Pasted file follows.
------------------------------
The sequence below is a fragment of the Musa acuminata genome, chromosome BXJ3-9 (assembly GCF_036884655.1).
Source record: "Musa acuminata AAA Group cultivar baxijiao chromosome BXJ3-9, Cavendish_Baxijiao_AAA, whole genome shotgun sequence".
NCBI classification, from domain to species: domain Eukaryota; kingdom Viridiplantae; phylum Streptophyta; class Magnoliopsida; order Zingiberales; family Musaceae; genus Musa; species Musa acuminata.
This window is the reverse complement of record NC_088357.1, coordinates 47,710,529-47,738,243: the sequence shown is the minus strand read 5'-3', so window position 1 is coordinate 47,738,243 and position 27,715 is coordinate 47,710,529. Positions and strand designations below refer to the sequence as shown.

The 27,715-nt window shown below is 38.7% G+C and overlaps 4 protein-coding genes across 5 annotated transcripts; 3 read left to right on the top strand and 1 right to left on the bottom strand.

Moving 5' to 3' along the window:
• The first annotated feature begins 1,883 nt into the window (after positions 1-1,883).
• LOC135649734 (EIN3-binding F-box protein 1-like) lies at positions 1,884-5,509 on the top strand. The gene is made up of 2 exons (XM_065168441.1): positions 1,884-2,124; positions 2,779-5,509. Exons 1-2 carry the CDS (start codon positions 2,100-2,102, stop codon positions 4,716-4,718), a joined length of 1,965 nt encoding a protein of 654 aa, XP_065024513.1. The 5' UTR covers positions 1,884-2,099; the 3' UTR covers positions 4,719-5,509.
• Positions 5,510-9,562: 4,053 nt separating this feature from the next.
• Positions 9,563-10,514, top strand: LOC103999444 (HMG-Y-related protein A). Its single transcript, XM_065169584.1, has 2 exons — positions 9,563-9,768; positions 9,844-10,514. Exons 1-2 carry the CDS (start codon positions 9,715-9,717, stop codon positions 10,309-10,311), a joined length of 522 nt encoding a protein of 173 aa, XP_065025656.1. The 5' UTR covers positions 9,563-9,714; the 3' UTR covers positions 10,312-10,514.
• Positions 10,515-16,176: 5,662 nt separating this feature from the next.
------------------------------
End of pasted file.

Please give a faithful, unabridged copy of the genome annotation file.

The sequence below is a fragment of the Musa acuminata genome, chromosome BXJ3-9 (assembly GCF_036884655.1).
Source record: "Musa acuminata AAA Group cultivar baxijiao chromosome BXJ3-9, Cavendish_Baxijiao_AAA, whole genome shotgun sequence".
NCBI classification, from domain to species: domain Eukaryota; kingdom Viridiplantae; phylum Streptophyta; class Magnoliopsida; order Zingiberales; family Musaceae; genus Musa; species Musa acuminata.
This window is the reverse complement of record NC_088357.1, coordinates 47,710,529-47,738,243: the sequence shown is the minus strand read 5'-3', so window position 1 is coordinate 47,738,243 and position 27,715 is coordinate 47,710,529. Positions and strand designations below refer to the sequence as shown.

The 27,715-nt window shown below is 38.7% G+C and overlaps 4 protein-coding genes across 5 annotated transcripts; 3 read left to right on the top strand and 1 right to left on the bottom strand.

Moving 5' to 3' along the window:
• The first annotated feature begins 1,883 nt into the window (after positions 1-1,883).
• LOC135649734 (EIN3-binding F-box protein 1-like) lies at positions 1,884-5,509 on the top strand. The gene is made up of 2 exons (XM_065168441.1): positions 1,884-2,124; positions 2,779-5,509. Exons 1-2 carry the CDS (start codon positions 2,100-2,102, stop codon positions 4,716-4,718), a joined length of 1,965 nt encoding a protein of 654 aa, XP_065024513.1. The 5' UTR covers positions 1,884-2,099; the 3' UTR covers positions 4,719-5,509.
• Positions 5,510-9,562: 4,053 nt separating this feature from the next.
• Positions 9,563-10,514, top strand: LOC103999444 (HMG-Y-related protein A). Its single transcript, XM_065169584.1, has 2 exons — positions 9,563-9,768; positions 9,844-10,514. Exons 1-2 carry the CDS (start codon positions 9,715-9,717, stop codon positions 10,309-10,311), a joined length of 522 nt encoding a protein of 173 aa, XP_065025656.1. The 5' UTR covers positions 9,563-9,714; the 3' UTR covers positions 10,312-10,514.
• Positions 10,515-16,176: 5,662 nt separating this feature from the next.